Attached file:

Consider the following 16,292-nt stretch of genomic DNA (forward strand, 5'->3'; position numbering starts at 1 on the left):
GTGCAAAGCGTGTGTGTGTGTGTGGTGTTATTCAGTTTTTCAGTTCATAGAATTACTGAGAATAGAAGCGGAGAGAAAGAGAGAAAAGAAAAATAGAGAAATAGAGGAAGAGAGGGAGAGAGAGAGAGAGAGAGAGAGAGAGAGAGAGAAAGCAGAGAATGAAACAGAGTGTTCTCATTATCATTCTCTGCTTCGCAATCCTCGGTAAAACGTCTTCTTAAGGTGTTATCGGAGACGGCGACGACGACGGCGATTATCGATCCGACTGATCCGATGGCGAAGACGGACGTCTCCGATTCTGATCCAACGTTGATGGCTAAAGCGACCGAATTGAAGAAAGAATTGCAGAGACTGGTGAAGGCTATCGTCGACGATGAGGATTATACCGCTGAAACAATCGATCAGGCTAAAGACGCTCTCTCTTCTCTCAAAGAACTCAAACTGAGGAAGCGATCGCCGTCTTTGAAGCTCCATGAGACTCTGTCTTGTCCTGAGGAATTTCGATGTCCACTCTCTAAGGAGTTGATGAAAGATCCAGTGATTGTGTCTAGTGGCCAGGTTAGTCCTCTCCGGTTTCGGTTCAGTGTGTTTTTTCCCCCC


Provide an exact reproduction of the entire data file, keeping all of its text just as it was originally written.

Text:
Consider the following 16,292-nt stretch of genomic DNA (forward strand, 5'->3'; position numbering starts at 1 on the left):
GTGCAAAGCGTGTGTGTGTGTGTGGTGTTATTCAGTTTTTCAGTTCATAGAATTACTGAGAATAGAAGCGGAGAGAAAGAGAGAAAAGAAAAATAGAGAAATAGAGGAAGAGAGGGAGAGAGAGAGAGAGAGAGAGAGAGAGAGAGAGAAAGCAGAGAATGAAACAGAGTGTTCTCATTATCATTCTCTGCTTCGCAATCCTCGGTAAAACGTCTTCTTAAGGTGTTATCGGAGACGGCGACGACGACGGCGATTATCGATCCGACTGATCCGATGGCGAAGACGGACGTCTCCGATTCTGATCCAACGTTGATGGCTAAAGCGACCGAATTGAAGAAAGAATTGCAGAGACTGGTGAAGGCTATCGTCGACGATGAGGATTATACCGCTGAAACAATCGATCAGGCTAAAGACGCTCTCTCTTCTCTCAAAGAACTCAAACTGAGGAAGCGATCGCCGTCTTTGAAGCTCCATGAGACTCTGTCTTGTCCTGAGGAATTTCGATGTCCACTCTCTAAGGAGTTGATGAAAGATCCAGTGATTGTGTCTAGTGGCCAGGTTAGTCCTCTCCGGTTTCGGTTCAGTGTGTTTTTTCCCCCC